Reported by Liku Zelleke
An online campaign was soon launched by a friend, Evan Leedy, 19, and he received a red 2015 Ford Taurus, as well as $350,000 from strangers who were inspired by his dedication.
One would have thought it would have meant the end of hard times for Robertson, but as it turns out, the money and car have actually brought him even more misery.
Last Tuesday, he was forced to leave his rooming house, which had been his home for over 15 years, after telling police he no longer felt safe in his neighborhood.
Robertson, 56, says he has received threats on his life and has since been given temporary living quarters by crime-prevention specialists.
Police Captain Aric Tosqui said, “We had a meeting with him… he expressed interest and that he did not feel safe.”
Robertson’s fear for his life is quite understandable considering other people in Detroit who have been victimized after coming into small fortunes. Just last week, a man was charged in connection with the killing of an 86-year-old man who disappeared in December— three days after he had won $20,000 in a lottery game.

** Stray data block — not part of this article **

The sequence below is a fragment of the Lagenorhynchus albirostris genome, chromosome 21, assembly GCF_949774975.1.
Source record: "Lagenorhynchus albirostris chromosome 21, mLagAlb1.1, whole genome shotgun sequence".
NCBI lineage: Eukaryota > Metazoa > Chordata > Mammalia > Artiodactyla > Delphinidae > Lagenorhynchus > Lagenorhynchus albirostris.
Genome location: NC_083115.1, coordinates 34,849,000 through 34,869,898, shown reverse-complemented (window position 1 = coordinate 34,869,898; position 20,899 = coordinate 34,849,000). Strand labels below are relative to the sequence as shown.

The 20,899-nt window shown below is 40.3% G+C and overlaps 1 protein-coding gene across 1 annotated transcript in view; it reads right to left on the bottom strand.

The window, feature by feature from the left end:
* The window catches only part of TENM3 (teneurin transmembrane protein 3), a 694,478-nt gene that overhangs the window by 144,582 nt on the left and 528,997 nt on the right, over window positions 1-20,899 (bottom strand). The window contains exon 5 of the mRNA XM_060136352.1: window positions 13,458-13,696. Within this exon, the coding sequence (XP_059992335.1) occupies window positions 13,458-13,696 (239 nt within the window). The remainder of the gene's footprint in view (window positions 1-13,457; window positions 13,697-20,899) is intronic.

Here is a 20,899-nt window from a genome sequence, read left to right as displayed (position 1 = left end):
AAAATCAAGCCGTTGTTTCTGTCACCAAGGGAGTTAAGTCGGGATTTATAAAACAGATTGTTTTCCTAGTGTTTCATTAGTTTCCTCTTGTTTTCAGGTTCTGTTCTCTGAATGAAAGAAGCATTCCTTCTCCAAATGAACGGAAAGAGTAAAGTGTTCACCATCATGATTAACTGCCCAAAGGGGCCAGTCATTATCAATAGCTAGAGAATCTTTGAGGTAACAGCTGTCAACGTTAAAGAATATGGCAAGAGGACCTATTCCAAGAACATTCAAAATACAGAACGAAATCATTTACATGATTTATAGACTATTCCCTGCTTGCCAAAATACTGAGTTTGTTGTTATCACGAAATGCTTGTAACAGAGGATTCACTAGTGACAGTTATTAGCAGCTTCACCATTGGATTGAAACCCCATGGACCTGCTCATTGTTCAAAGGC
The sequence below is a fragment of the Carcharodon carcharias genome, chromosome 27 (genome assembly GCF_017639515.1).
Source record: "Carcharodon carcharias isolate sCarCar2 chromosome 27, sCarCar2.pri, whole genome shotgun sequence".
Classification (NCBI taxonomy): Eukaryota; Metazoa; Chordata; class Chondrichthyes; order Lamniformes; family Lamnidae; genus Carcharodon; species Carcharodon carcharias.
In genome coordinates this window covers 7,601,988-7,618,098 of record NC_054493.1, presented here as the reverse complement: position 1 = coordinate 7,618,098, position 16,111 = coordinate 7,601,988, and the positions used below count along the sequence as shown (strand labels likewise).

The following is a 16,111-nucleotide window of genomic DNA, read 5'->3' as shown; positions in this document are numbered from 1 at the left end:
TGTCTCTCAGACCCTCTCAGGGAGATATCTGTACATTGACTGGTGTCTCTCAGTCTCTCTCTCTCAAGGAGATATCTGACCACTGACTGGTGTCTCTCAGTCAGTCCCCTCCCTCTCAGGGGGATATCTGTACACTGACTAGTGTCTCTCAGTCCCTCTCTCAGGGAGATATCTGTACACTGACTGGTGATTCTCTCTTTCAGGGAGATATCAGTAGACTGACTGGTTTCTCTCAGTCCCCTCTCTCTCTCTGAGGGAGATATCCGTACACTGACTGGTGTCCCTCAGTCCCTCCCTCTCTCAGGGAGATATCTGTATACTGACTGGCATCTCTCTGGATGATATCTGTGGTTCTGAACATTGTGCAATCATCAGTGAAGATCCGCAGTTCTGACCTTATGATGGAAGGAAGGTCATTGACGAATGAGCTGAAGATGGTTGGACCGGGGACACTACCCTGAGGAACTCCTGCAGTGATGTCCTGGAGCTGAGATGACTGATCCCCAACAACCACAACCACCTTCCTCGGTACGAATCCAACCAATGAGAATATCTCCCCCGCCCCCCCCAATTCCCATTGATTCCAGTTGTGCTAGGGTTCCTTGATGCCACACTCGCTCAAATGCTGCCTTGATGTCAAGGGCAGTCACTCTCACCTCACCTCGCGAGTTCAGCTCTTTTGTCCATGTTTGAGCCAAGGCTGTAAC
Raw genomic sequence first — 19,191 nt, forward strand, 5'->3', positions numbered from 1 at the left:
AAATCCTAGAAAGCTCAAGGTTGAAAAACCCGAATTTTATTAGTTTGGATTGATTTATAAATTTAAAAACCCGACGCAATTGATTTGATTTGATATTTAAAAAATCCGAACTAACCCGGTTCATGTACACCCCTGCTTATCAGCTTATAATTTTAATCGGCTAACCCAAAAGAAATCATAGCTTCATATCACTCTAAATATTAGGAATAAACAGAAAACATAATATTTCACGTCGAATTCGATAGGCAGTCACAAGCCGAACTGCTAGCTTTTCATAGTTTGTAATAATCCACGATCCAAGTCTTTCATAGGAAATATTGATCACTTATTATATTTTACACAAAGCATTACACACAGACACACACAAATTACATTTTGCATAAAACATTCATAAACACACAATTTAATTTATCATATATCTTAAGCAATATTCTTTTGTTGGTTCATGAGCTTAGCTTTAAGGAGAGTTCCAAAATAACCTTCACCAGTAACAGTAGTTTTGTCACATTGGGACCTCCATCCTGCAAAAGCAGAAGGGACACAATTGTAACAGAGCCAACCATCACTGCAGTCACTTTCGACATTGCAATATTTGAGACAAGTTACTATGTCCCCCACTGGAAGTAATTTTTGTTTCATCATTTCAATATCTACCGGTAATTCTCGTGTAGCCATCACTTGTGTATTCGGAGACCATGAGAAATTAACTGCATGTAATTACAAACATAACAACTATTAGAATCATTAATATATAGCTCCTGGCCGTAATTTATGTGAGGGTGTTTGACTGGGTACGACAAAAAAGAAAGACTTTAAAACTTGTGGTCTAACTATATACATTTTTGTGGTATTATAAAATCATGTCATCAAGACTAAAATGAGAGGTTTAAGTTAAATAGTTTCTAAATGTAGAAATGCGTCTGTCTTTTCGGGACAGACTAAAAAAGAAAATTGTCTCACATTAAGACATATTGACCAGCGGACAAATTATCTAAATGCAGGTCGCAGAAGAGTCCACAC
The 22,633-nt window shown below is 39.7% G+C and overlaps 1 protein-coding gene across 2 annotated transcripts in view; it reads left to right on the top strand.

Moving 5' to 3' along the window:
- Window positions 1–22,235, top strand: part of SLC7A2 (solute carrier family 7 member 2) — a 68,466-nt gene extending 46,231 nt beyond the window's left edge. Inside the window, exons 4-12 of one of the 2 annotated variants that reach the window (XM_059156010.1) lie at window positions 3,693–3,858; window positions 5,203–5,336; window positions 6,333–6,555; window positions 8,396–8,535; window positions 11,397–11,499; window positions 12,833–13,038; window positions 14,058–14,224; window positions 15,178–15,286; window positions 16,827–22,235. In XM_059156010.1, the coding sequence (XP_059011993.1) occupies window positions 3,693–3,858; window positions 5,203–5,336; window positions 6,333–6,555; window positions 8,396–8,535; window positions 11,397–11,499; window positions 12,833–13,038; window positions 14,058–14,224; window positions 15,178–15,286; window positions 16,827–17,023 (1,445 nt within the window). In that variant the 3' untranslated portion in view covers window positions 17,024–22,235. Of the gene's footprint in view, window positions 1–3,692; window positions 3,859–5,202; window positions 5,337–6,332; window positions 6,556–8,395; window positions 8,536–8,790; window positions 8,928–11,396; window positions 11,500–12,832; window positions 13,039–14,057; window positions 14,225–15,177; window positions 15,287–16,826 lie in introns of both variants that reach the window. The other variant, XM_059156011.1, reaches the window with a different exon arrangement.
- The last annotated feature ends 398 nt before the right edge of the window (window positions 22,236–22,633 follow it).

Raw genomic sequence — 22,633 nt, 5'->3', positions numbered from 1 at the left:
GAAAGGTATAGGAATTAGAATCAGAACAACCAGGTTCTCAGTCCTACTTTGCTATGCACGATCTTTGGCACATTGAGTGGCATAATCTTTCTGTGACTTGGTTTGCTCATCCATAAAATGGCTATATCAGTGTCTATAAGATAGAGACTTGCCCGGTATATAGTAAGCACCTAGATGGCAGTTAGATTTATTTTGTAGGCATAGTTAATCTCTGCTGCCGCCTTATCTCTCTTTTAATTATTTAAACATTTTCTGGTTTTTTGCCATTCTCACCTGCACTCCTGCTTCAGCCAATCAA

“He knew about that story,” Captain Tosqui said. “And I know about an incident in the 1st Precinct where a gentleman was killed after he allegedly won some money.”
“People were actually asking him (Robertson) for money,” 2nd Deputy Chief June West told reporters.
Meanwhile, Robertson is doing what he can to ensure nothing bad happens to him or his money. For one, he is relieved to be out of the rooming house and away from the landlady, who also happens to be his girlfriend.
“The issue was, she liked to control everyone and everything,” he said of Tanya Fox, 60.
They continue to see each other, but she doesn’t know his new address. And although he hasn’t yet received any of the money that was collected online, Robertson has already scheduled to meet Leedy within a week to seek professional financial advice and to discuss the management of the funds.